Frederick William GERSHAW

GERSHAW, The Hon. Frederick William, M.D., C.M.

Personal Data

Party
Liberal
Constituency
Medicine Hat (Alberta)
Birth Date
April 11, 1883
Deceased Date
June 26, 1968
Website
http://en.wikipedia.org/wiki/Frederick_William_Gershaw
PARLINFO
http://www.parl.gc.ca/parlinfo/Files/Parliamentarian.aspx?Item=9af5baa0-61a7-412e-9dc2-ec6e56f68e3e&Language=E&Section=ALL
Profession
physician

Parliamentary Career

October 29, 1925 - July 2, 1926
LIB
  Medicine Hat (Alberta)
September 14, 1926 - May 30, 1930
LIB
  Medicine Hat (Alberta)
July 28, 1930 - August 14, 1935
LIB
  Medicine Hat (Alberta)
March 26, 1940 - April 16, 1945
LIB
  Medicine Hat (Alberta)

Most Recent Speeches (Page 1 of 58)


April 11, 1945

Mr. GERSHAW:

The last speaker told

of the difficulties in his district in getting permits for trucks. The condition is general, and in Alberta where the needs have been great and the distances considerable we, too, have had much trouble in getting these permits. But the people of Canada realize that rationing is sharing and they have loyally submitted to restrictions because they know what a difficult position the department is in.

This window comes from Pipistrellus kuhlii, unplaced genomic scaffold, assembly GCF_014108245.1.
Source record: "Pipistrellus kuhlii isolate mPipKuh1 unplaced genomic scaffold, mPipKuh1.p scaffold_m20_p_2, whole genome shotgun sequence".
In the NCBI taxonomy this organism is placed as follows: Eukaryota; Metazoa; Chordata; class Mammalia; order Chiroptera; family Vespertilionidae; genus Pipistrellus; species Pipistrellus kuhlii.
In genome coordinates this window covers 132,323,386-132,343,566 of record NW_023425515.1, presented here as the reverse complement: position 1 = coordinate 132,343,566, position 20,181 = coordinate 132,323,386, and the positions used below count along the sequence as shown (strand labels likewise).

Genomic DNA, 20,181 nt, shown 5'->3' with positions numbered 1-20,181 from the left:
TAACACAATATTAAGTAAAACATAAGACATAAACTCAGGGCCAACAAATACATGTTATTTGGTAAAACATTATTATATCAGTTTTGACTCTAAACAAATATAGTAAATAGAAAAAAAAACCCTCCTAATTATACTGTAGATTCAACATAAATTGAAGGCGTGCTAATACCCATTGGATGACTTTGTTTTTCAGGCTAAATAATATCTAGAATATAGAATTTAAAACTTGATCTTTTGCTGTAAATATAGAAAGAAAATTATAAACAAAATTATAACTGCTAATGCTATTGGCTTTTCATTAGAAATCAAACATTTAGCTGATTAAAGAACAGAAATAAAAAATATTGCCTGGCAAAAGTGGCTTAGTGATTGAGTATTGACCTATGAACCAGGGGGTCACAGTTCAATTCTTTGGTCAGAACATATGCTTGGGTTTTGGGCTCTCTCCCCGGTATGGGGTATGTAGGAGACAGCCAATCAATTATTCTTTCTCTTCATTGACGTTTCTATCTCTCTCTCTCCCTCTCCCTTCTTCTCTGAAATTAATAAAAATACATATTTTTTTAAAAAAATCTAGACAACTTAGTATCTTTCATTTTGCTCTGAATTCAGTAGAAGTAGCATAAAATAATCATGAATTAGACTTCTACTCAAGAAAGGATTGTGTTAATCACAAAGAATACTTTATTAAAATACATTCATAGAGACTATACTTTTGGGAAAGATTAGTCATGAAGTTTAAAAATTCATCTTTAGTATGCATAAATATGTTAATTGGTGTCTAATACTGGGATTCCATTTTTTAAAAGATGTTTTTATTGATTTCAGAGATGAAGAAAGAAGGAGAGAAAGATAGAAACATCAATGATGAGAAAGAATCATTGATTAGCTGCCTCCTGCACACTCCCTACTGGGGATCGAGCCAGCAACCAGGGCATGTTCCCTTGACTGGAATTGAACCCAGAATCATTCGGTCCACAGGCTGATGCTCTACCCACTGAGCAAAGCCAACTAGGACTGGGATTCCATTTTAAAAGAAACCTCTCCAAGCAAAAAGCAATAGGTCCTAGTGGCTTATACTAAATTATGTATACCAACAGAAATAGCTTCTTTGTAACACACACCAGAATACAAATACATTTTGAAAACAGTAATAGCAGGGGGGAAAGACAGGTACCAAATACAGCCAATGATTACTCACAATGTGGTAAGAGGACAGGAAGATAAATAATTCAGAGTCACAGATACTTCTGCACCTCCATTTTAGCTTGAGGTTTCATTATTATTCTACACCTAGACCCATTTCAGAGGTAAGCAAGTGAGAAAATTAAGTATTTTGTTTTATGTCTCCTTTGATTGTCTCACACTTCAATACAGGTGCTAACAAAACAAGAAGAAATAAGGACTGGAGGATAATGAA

There are few men in Canada who have as great a knowledge of industrial construction and of industry generally as the Minister of Munitions and Supply (Mr. Howe). He has had a difficult job and has rendered great service as Minister of Munitions and Supply. I believe the whole reconstruction problem of converting the industry of Canada from a war-time to a peace-time basis will be safe in his hands.

I would call the attention of the committee to one post-war activity which I believe will bring rich results toi the people of Canada. I refer to the irrigation problem in the dried-out districts of southern Alberta. We know of two projects there which have been surveyed and re-surveyed. At a cost of $20 million spread over six or seven years they could be completed. Four hundred thousand acres of land which is now of no use could be made productive and it would add greatly to the output of products that are needed in Canada. I refer to- the Redcliff-Ronelane and St. Mary projects.

It is said that in Canada we have too much wheat and too little meat, but the reclaiming